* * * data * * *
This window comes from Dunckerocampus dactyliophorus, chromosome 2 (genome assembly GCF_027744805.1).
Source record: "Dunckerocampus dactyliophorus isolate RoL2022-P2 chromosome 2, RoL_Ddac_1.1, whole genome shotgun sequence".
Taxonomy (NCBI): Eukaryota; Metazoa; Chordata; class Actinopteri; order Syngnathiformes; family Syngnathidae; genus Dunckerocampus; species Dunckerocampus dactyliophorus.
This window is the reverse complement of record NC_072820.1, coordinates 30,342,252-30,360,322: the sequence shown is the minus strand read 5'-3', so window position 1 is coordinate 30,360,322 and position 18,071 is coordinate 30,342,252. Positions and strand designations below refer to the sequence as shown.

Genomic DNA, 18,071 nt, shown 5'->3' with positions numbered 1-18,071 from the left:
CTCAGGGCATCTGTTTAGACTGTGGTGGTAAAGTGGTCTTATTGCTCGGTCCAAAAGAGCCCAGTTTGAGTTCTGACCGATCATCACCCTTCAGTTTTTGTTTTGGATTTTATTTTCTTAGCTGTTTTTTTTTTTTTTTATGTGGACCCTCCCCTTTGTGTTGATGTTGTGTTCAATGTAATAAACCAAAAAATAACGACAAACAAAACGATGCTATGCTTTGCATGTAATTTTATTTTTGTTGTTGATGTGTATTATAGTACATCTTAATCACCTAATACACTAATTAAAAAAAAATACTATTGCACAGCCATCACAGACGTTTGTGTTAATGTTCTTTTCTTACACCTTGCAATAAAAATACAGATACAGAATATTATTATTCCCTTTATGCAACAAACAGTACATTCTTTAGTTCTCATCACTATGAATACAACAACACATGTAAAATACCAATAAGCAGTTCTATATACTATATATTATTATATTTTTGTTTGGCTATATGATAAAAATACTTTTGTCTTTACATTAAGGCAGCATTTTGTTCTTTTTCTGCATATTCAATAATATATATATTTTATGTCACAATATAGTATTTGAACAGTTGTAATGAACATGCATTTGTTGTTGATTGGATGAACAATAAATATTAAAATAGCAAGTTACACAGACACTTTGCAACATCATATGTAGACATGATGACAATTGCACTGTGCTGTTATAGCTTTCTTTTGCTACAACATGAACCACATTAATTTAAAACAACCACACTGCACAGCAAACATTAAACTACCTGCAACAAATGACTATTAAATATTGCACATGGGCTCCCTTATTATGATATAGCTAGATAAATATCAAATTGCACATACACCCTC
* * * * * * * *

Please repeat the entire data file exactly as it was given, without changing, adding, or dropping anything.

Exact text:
This window comes from Dunckerocampus dactyliophorus, chromosome 2 (genome assembly GCF_027744805.1).
Source record: "Dunckerocampus dactyliophorus isolate RoL2022-P2 chromosome 2, RoL_Ddac_1.1, whole genome shotgun sequence".
Taxonomy (NCBI): Eukaryota; Metazoa; Chordata; class Actinopteri; order Syngnathiformes; family Syngnathidae; genus Dunckerocampus; species Dunckerocampus dactyliophorus.
This window is the reverse complement of record NC_072820.1, coordinates 30,342,252-30,360,322: the sequence shown is the minus strand read 5'-3', so window position 1 is coordinate 30,360,322 and position 18,071 is coordinate 30,342,252. Positions and strand designations below refer to the sequence as shown.

Genomic DNA, 18,071 nt, shown 5'->3' with positions numbered 1-18,071 from the left:
CTCAGGGCATCTGTTTAGACTGTGGTGGTAAAGTGGTCTTATTGCTCGGTCCAAAAGAGCCCAGTTTGAGTTCTGACCGATCATCACCCTTCAGTTTTTGTTTTGGATTTTATTTTCTTAGCTGTTTTTTTTTTTTTTTATGTGGACCCTCCCCTTTGTGTTGATGTTGTGTTCAATGTAATAAACCAAAAAATAACGACAAACAAAACGATGCTATGCTTTGCATGTAATTTTATTTTTGTTGTTGATGTGTATTATAGTACATCTTAATCACCTAATACACTAATTAAAAAAAAATACTATTGCACAGCCATCACAGACGTTTGTGTTAATGTTCTTTTCTTACACCTTGCAATAAAAATACAGATACAGAATATTATTATTCCCTTTATGCAACAAACAGTACATTCTTTAGTTCTCATCACTATGAATACAACAACACATGTAAAATACCAATAAGCAGTTCTATATACTATATATTATTATATTTTTGTTTGGCTATATGATAAAAATACTTTTGTCTTTACATTAAGGCAGCATTTTGTTCTTTTTCTGCATATTCAATAATATATATATTTTATGTCACAATATAGTATTTGAACAGTTGTAATGAACATGCATTTGTTGTTGATTGGATGAACAATAAATATTAAAATAGCAAGTTACACAGACACTTTGCAACATCATATGTAGACATGATGACAATTGCACTGTGCTGTTATAGCTTTCTTTTGCTACAACATGAACCACATTAATTTAAAACAACCACACTGCACAGCAAACATTAAACTACCTGCAACAAATGACTATTAAATATTGCACATGGGCTCCCTTATTATGATATAGCTAGATAAATATCAAATTGCACATACACCCTC